Thou, Lord (a poem)

For Max Olsen (1930-2020)**

Thou, Lord, who groaned in agony
When darkness ruled Gethsemane
And daylight mocked on Calvary,
Whose perfect gift has ransomed me,
O turn my wand’ring heart!

Thou, Lord, who spilt thy blood for me
To answer justice’ stern demands,
That sin might keep no claim on me,
Whose grace is graven on thy hands,
O shrive* my selfish heart!

What Mormons Mean: Translating General Conference (into English)

Every church or religion has its own vocabulary, which can easily make its meetings seem strange to outsiders. Latter-day Saints (Mormons) are no exception.

Oh, boy, are we not an exception. We even think friendship is a verb; the ripples from this barbarous pebble are sometimes conspicuous. It’s a good thing the Lord is merciful. He gives us excellent, beautiful languages, and we insist on . . . But I digress.

A year or two ago, as I watched the first minutes of a Latter-day Saint general conference broadcast, I was struck by how many terms one would have to understand in the way Latter-day Saints do, in order to get just ten or fifteen minutes into a two-hour meeting. So this week I went back and watched the first 15 minutes of two previous conferences, making a list as I did so.

Here are some words and phrases you might have wanted to know, if you had been watching with me. The vocabulary will be approximately the same tomorrow, if you watch the first general session of the October 2014 General Conference of the Church of Jesus Christ of Latter-day Saints.

The definitions are brief, despite the temptation to be expansive.

Short Take: Another Side of the Atonement

Author's Note
My neighbor and I are writing short columns for our monthly ward (congregation) newsletter. We focused on the Book of Mormon in 2013. Here’s one of my “short takes,” as previously published there.

In the garden and on the cross, Jesus suffered the penalty justice demands for our sins, so that we can be redeemed if we repent. This gift is incalculable, and our need for it is absolute. But Jesus suffered more than this. Isaiah and Paul mention it (see Isaiah 53:4-5; Hebrews 4:15-16); Alma explains it.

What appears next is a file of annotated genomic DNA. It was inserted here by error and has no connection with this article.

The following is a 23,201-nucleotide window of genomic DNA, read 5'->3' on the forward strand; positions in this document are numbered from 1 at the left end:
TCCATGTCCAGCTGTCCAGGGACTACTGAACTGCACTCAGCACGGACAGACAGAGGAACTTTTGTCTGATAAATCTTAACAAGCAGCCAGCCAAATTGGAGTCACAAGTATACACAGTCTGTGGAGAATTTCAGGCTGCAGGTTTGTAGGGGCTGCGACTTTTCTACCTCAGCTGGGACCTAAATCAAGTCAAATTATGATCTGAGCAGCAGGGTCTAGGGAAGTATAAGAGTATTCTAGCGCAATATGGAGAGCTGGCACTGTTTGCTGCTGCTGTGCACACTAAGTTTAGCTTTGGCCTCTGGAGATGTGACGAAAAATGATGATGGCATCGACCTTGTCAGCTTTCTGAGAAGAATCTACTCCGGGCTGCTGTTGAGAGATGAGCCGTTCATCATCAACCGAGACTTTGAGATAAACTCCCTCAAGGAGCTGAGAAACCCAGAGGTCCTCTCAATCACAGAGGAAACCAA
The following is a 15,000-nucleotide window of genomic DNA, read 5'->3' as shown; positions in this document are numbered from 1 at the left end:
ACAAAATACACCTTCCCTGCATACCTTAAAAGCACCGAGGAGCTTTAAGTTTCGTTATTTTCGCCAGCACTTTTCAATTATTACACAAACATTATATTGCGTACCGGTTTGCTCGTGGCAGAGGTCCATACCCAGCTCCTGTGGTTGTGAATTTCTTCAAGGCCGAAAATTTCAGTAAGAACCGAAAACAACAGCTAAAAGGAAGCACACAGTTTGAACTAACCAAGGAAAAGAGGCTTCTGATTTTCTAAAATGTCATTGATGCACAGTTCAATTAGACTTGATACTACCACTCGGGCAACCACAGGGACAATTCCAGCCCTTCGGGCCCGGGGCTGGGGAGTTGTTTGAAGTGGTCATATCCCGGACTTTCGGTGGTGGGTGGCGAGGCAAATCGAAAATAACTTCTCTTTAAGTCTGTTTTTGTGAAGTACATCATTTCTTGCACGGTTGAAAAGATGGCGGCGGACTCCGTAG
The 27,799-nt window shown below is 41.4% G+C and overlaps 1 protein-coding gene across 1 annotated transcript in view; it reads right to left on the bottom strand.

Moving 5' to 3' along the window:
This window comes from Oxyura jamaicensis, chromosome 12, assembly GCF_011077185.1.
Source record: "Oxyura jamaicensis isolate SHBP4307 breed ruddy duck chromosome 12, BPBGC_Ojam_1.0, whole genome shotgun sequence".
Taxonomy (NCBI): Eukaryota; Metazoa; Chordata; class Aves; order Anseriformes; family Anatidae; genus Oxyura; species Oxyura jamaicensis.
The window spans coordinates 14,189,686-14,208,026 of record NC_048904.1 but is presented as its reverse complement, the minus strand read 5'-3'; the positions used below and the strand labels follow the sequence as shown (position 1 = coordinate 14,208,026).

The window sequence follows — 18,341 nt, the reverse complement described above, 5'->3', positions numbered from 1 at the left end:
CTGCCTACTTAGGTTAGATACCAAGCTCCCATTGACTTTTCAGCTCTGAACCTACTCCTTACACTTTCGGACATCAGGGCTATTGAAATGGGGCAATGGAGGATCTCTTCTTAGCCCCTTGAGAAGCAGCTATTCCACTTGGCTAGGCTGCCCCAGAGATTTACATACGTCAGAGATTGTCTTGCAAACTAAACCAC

Jesus somehow took upon himself all our sicknesses, pains, temptations, heartbreaks – everything we suffer. He now knows them all from the inside, “according to the flesh” (Alma 7:11-12.).

He not only knows generally how it feels to struggle with addiction, or to be chronically or terminally ill or love someone who is, or to be caught up in divorce and its aftermath, or to doubt or disbelieve or fear. Because of Gethsemane and Calvary, he knows exactly how these experiences feel to each of us. He not only walks the proverbial mile in our shoes; he walks every mile, and he knows exactly how our shoes feel on our feet.

Alma explains that this qualifies Jesus to judge us with mercy in the end. This experience also fully qualifies him to help us through all our difficulties. This part of the atonement, too, is a wondrous gift to us, from both the Son and the Father.

Short Take: 2 Nephi 2

Author's Note
My neighbor and I are writing short columns for our monthly ward (congregation) newsletter. We focused on the Book of Mormon in 2013. Here’s one of my “short takes,” as previously published there.

I once heard Elder Jeffrey R. Holland say that, if you could keep only one chapter in the Book of Mormon, 2 Nephi 2 would be the chapter to choose. It explains moral agency and shows it in its central role, connecting it to the fall and the atonement. Agency is the power inherent in all human souls to choose between good and evil, knowing which is which, and understanding that moral choices come with consequences.

Here Lehi also teaches something most of the religious world does not yet understand: The fall of Adam and Eve was no accident or surprise. It was part of God’s plan. Its ultimate results, because of the atonement, are life and joy: “Adam fell that men might be, and men are that they might have joy. And the Messiah cometh in the fulness of time, that he may redeem the children of men from the fall. And because that they are redeemed . . . they have become free forever, knowing good from evil. . . . And they are free to choose liberty and eternal life . . . or to choose captivity and death” (2 Nephi 2:25-27).